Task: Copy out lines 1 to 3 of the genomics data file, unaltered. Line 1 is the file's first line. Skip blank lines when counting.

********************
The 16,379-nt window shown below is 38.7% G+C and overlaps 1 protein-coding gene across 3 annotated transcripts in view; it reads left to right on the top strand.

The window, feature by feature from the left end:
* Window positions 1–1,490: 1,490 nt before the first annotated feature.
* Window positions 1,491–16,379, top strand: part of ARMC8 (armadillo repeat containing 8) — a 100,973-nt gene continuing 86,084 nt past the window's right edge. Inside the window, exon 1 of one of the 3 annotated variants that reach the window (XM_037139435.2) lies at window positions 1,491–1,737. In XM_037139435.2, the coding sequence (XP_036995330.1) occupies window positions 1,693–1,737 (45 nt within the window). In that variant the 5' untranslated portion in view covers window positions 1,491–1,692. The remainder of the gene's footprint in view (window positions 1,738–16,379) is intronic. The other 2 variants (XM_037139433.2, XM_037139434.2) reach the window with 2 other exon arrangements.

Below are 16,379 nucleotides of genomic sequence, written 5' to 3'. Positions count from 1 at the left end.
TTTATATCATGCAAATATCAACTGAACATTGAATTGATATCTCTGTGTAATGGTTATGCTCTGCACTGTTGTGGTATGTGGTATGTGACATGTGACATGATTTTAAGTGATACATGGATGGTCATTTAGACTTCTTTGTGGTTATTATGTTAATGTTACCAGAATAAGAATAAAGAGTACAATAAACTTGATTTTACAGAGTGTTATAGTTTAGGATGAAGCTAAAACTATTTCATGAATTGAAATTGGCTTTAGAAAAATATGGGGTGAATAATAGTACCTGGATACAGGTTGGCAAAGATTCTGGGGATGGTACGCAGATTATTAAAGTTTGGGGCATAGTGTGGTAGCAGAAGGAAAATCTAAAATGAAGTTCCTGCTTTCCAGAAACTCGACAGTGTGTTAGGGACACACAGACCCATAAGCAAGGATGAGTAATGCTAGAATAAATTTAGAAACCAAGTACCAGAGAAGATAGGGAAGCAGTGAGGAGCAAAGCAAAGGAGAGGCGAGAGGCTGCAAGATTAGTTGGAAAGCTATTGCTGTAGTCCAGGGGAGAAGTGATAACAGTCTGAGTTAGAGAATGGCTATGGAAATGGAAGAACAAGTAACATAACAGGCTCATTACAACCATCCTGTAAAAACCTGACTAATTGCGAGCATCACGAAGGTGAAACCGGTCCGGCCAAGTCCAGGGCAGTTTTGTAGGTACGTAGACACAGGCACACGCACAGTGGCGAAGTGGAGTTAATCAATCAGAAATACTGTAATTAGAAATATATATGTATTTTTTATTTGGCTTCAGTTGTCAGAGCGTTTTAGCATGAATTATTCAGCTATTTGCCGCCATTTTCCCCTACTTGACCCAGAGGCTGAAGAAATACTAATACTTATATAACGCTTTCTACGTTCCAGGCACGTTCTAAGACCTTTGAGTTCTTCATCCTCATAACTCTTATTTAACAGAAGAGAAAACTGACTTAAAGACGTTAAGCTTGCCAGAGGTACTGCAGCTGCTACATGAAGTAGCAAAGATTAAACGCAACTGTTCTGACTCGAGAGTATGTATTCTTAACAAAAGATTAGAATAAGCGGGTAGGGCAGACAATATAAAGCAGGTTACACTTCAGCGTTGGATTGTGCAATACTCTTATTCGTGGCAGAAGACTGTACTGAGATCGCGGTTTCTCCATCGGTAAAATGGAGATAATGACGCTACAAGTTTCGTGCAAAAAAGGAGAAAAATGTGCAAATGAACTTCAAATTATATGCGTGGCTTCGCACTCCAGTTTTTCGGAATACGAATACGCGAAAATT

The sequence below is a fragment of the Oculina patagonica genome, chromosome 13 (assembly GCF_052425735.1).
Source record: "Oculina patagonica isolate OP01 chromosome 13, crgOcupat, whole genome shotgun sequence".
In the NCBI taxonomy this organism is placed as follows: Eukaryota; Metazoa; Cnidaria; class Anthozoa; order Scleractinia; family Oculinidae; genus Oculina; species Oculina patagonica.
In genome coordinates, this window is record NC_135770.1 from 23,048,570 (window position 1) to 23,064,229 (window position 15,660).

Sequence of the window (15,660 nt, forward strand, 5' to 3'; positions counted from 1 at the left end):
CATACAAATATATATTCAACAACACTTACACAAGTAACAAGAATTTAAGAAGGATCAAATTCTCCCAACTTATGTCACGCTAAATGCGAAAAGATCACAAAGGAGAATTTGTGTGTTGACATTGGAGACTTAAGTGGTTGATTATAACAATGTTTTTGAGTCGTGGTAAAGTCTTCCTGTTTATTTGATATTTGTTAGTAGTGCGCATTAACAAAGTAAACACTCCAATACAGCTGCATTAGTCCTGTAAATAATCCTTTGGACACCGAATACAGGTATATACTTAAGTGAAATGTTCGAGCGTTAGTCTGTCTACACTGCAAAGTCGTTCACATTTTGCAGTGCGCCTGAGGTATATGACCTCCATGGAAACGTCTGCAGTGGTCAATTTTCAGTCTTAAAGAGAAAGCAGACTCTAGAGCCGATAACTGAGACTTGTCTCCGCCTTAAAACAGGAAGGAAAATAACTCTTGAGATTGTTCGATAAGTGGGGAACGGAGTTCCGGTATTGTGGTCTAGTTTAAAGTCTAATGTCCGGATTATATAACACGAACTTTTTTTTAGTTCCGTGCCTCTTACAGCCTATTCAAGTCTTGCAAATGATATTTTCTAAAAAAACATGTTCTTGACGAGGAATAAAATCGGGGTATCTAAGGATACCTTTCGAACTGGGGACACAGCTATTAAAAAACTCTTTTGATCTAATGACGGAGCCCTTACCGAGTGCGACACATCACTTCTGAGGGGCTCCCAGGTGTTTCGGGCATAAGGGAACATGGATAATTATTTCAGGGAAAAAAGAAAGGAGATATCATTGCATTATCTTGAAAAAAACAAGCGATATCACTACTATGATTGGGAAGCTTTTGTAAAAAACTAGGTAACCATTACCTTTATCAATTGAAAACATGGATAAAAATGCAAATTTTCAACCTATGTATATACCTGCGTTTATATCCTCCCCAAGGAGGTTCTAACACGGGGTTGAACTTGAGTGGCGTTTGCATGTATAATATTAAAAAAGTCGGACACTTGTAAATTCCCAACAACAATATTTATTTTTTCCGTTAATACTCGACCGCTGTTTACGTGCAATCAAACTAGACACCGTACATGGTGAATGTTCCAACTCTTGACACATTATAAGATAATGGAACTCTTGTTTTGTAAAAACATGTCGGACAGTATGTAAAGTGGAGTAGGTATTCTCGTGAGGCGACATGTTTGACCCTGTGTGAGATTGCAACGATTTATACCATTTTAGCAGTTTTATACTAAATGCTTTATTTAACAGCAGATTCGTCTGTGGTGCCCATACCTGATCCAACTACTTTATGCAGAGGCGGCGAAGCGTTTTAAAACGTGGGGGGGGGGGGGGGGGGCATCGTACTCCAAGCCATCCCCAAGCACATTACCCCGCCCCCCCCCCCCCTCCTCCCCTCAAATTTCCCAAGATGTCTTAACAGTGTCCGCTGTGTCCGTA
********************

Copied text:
The 16,379-nt window shown below is 38.7% G+C and overlaps 1 protein-coding gene across 3 annotated transcripts in view; it reads left to right on the top strand.

The window, feature by feature from the left end:
* Window positions 1–1,490: 1,490 nt before the first annotated feature.